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A tragic opera in three acts from a libretto by Giovanni Emanuele Bidera and Agostino Ruffini
Music by Gaetano Donizetti

First performance: Paris, Théâtre Italien, 12th March 1835

Rivisited edition on autograph material by Maria Chiara Bertieri
©Fondazione Donizetti

Marino Faliero dates to Donizetti’s full artistic maturity: it was expressly written in 1835 for Paris, when Donizetti set foot there for the first time. The composer from Bergamo was invited to represent – together with Bellini – the generation of successful young Italian composers in the major European theatrical city at the Théâtre Italien.

At the Théâtre Italien, where Rossini was working as musical consultant, they presented respectively Marino Faliero and I Puritani, two works in which the political component is strongly present. Several Italian refugees who were followers of Mazzini had found hospitality in Paris, and also the Théâtre Italien’s billboards reflected this image of Italianity: in 1834 the libertarian Ernani  by Gabussie and Il bravo by Marliani, a carbonaro from Milan, had made their debut there; the following year, two exiled followers of Mazzini such as Agostino Ruffini and Carlo Pepoli were respectively involved in the writing of the librettos of Marino Faliero and I Puritani.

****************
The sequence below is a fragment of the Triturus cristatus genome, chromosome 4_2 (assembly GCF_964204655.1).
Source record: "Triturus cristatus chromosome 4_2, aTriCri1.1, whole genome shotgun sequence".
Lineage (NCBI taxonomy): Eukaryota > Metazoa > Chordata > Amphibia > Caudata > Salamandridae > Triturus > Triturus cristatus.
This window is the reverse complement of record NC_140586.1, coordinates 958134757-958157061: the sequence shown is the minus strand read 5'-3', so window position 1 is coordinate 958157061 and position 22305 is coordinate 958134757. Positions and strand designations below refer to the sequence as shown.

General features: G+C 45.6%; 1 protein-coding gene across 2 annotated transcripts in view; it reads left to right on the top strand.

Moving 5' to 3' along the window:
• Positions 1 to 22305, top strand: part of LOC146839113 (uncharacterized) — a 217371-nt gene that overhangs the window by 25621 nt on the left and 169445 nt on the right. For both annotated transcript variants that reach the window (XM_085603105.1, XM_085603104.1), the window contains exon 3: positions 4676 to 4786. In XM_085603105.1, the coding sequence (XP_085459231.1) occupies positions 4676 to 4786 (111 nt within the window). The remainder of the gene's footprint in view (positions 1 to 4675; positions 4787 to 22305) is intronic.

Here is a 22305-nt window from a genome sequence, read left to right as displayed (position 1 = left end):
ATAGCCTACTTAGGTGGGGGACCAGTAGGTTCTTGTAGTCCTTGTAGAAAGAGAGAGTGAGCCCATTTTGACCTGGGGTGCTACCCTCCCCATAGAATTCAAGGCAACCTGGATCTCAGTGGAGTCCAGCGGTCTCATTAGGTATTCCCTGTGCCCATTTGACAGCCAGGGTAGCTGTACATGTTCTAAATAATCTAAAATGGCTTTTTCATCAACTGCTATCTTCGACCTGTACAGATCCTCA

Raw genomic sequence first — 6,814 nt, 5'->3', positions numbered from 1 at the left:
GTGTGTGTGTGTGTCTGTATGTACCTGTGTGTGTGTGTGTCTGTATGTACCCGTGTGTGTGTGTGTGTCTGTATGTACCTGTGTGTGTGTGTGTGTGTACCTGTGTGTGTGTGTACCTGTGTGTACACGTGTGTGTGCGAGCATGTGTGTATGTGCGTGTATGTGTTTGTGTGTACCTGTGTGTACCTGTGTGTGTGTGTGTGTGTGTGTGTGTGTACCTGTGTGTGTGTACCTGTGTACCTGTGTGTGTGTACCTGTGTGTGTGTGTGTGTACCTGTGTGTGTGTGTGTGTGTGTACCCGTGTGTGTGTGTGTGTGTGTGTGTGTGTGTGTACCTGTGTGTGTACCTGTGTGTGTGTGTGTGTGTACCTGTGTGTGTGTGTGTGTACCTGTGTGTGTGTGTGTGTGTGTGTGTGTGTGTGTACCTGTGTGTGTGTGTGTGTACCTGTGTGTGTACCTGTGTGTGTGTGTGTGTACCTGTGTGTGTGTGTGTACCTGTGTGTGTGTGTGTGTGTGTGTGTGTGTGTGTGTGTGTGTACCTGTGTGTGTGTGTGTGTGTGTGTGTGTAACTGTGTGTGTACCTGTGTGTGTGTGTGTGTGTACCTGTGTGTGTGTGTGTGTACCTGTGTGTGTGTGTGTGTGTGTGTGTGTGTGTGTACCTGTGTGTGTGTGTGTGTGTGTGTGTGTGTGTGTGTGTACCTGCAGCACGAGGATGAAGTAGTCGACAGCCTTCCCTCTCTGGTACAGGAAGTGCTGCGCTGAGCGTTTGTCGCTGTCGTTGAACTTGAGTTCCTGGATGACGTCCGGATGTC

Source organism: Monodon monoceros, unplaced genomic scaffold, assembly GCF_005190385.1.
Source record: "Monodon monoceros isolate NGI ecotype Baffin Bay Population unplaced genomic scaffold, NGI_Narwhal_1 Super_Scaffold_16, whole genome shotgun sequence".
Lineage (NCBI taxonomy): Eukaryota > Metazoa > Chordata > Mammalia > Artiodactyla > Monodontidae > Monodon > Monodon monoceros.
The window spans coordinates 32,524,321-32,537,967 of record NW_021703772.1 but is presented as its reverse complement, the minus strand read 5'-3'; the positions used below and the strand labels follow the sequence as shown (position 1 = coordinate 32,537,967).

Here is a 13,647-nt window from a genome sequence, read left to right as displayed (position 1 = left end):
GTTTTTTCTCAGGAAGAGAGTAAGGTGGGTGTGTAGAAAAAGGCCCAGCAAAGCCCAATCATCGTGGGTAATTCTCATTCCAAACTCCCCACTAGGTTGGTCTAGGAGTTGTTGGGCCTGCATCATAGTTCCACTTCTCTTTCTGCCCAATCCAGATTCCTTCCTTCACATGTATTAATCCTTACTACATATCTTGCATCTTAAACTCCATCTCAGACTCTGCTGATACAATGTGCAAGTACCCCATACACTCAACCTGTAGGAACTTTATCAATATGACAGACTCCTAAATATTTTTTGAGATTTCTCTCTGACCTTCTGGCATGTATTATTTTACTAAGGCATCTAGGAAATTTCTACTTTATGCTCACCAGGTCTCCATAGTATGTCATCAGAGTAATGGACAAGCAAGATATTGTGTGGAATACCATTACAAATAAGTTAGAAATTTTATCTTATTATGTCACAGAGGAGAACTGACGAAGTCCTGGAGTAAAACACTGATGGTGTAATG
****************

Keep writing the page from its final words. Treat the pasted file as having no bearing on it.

Displaying a rich and elaborate score, rebels heroically facing martyrdom, great collective and choral pages (the People), it comes as no surprise that Marino Faliero should be highly favoured by Giuseppe Mazzini, who saw it as the first step towards a committed musical theatre, a potentially great educational gymnasium for the redemption of the Italians.